Data from the National Health and Nutrition Examination Survey (NHANES) was analyzed to correlate serum vitamin D levels with the incidence of diabetes and obesity. Those subjects in the lowest quartile of D levels were twice as likely to develop these high risk medical conditions.

Note to my pasty white D-ficient patients: How many more D-tales do you need?

Sunday, June 10, 2007

Bad News Skills

Oh right, my son picked up a lot of those in high school. This particular study, however, did not deal with THOSE kind of skills, but rather the skill with which doctors deliver bad news.

The researchers ran a 4-day communications workshop called Oncotalk for medical oncology fellows. These doctors were in the last phase of their training as oncologists, and soon to be cancer specialists who doubtless would face bad news deliveries on a regular basis.

During the 3-year study, the fellows were observed pre- and post- workshop participation talking with standardized patients, as in "I'm not a patient, but I play one during this study." Postworkshop, participants gained an average of 5.4 bad news skills. The number of doctors mentioning the word cancer in bad news encounters rose from a paltry 16% before the skills practicum to 54% after.*

Being a reluctant bad news deliverer on a regular basis, I've given a lot of thought to this. That "C" word cancer is sitting in on the conversation whether you mention it or not, and I think it becomes a bigger presence if left unmentioned. I used to think that delivering bad news on the phone was wrong, then I saw how people freaked out when called by my office staff to come in to discuss test results. No one is calling anyone to come in and hear that their mammogram was normal.

Equally important is delivering good news the instant it is known. When test results come back to our office, they are immediately reviewed for critical information that needs to be conveyed immediately. But good news or bad, there is one anxious person waiting by the phone to hear about those negative scans and those benign biopsies.

*Can you imagine an oncologist NOT saying the word cancer when they tell a person that they have it or that the tumor is now out of control?

Saturday, June 09, 2007

Upright Imaging

A new era in MRI comfort:
Walk in,
Sit down,
Watch TV.
--Ad for Fonar upright imaging system

I've ordered a lot of MRIs for patients. I've watched patients hauled out of the MRI screaming, seizing, and hemorrhaging on the TV show House. This past week, however, was the first time I actually had an MRI. I expected the tiny space, but no one warned me about the noise.

The doctors on House usually discuss their sex lives while monitoring their patients' procedures. In fact, no one would be discussing sex or anything else in the vicinity of an MRI due to the racket of the machine. I'd imagined a coffin, but never knew about the jackhammer working just over my head. The earphones and piped-in music are just a pre-procedure ploy of no use whatsoever during the exam.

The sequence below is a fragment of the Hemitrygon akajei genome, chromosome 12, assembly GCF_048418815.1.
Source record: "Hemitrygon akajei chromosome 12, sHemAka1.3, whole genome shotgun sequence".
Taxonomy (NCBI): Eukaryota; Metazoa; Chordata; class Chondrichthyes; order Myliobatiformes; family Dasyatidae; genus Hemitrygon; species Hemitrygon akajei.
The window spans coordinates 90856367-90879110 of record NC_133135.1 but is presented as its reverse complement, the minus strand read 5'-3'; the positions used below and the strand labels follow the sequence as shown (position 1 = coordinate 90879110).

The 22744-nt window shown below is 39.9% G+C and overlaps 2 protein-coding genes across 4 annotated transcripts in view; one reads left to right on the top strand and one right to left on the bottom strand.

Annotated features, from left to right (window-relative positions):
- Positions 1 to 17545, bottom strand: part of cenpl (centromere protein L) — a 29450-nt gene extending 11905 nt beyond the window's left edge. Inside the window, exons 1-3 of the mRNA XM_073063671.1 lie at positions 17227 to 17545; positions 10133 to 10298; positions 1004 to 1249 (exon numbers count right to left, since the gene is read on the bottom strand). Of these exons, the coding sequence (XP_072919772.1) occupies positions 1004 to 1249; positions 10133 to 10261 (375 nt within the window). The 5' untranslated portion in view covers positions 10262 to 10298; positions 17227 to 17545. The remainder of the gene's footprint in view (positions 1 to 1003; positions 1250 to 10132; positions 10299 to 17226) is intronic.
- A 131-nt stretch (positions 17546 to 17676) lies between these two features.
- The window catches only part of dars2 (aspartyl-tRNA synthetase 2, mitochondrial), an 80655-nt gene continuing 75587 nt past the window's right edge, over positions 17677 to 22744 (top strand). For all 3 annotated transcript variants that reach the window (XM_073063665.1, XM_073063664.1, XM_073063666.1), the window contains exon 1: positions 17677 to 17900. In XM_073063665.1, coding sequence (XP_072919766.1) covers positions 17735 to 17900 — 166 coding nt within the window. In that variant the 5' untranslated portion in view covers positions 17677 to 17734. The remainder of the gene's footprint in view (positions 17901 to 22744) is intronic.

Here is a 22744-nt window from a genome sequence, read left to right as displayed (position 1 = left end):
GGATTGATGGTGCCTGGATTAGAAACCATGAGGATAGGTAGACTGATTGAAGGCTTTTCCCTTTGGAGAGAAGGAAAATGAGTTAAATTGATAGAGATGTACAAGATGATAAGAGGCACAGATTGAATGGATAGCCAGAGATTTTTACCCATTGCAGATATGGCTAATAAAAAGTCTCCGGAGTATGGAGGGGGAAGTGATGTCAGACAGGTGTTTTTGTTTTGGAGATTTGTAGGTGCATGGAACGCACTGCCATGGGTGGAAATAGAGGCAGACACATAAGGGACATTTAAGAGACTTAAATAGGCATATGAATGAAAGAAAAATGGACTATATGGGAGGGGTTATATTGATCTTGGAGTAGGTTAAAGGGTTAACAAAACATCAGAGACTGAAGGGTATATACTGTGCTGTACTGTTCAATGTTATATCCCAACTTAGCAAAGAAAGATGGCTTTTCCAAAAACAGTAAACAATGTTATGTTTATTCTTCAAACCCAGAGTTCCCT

So now the Fonar Upright advertises itself for my patients uptight. They note their machine allows "imaging a child without anesthesia because the child can sit on his or her mother's lap, imaging claustrophobic patients, and overweight patients, who fit right in...The patient simply walks in, sits down, and watches TV during the scan."

Best of all, apparently, these upright scans can image the back with the spine fully loaded with the weight of the body which creates real-life pressure on squashy discs as opposed to scans done when the patient is lying flat. This enhances the ability of this MRI imaging technique to pick up pain-producing pathology.

Hmm, watching TV, that implies they've also squelched the noise. Maybe patients can watch reruns of House.

Saturday, June 02, 2007

Fun facts about fingers

If you're wondering whether or not your male acquaintances are mathematically inclined and interpersonally challenged, have them give you the finger. No, not that finger, rather two fingers--index and ring--and more specifically, check the length of the former compared with the latter. Now of course if you need to measure finger lengths to figure out whether or not your man friend relates well to others, perhaps you'd better measure your own fingers.

In the 'whoever thinks of these studies' category of studies, researchers theorized that the length of the 4th finger, which apparently correlates well with testosterone levels in a man's remote embryological life when he first came to life in his mother's womb, might predict male traits such as strong visual/spatial talents but weak people skills. They measured a host of 2nd:4th finger ratios, and found that those men whose ratios were less than or equal to .98 (meaning 4th finger looms larger than 2nd) did indeed score high in math but couldn't read non-verbal cues.

The exaggeration of these traits (male intellect to the max) is autism, although the researchers did not measure the digits of autistic persons. Women tend to have 4th fingers equal to 2nd in size, but when they don't, no predictions as to mathematical or relationship skills can be made. This finger length stuff is totally a guy thing.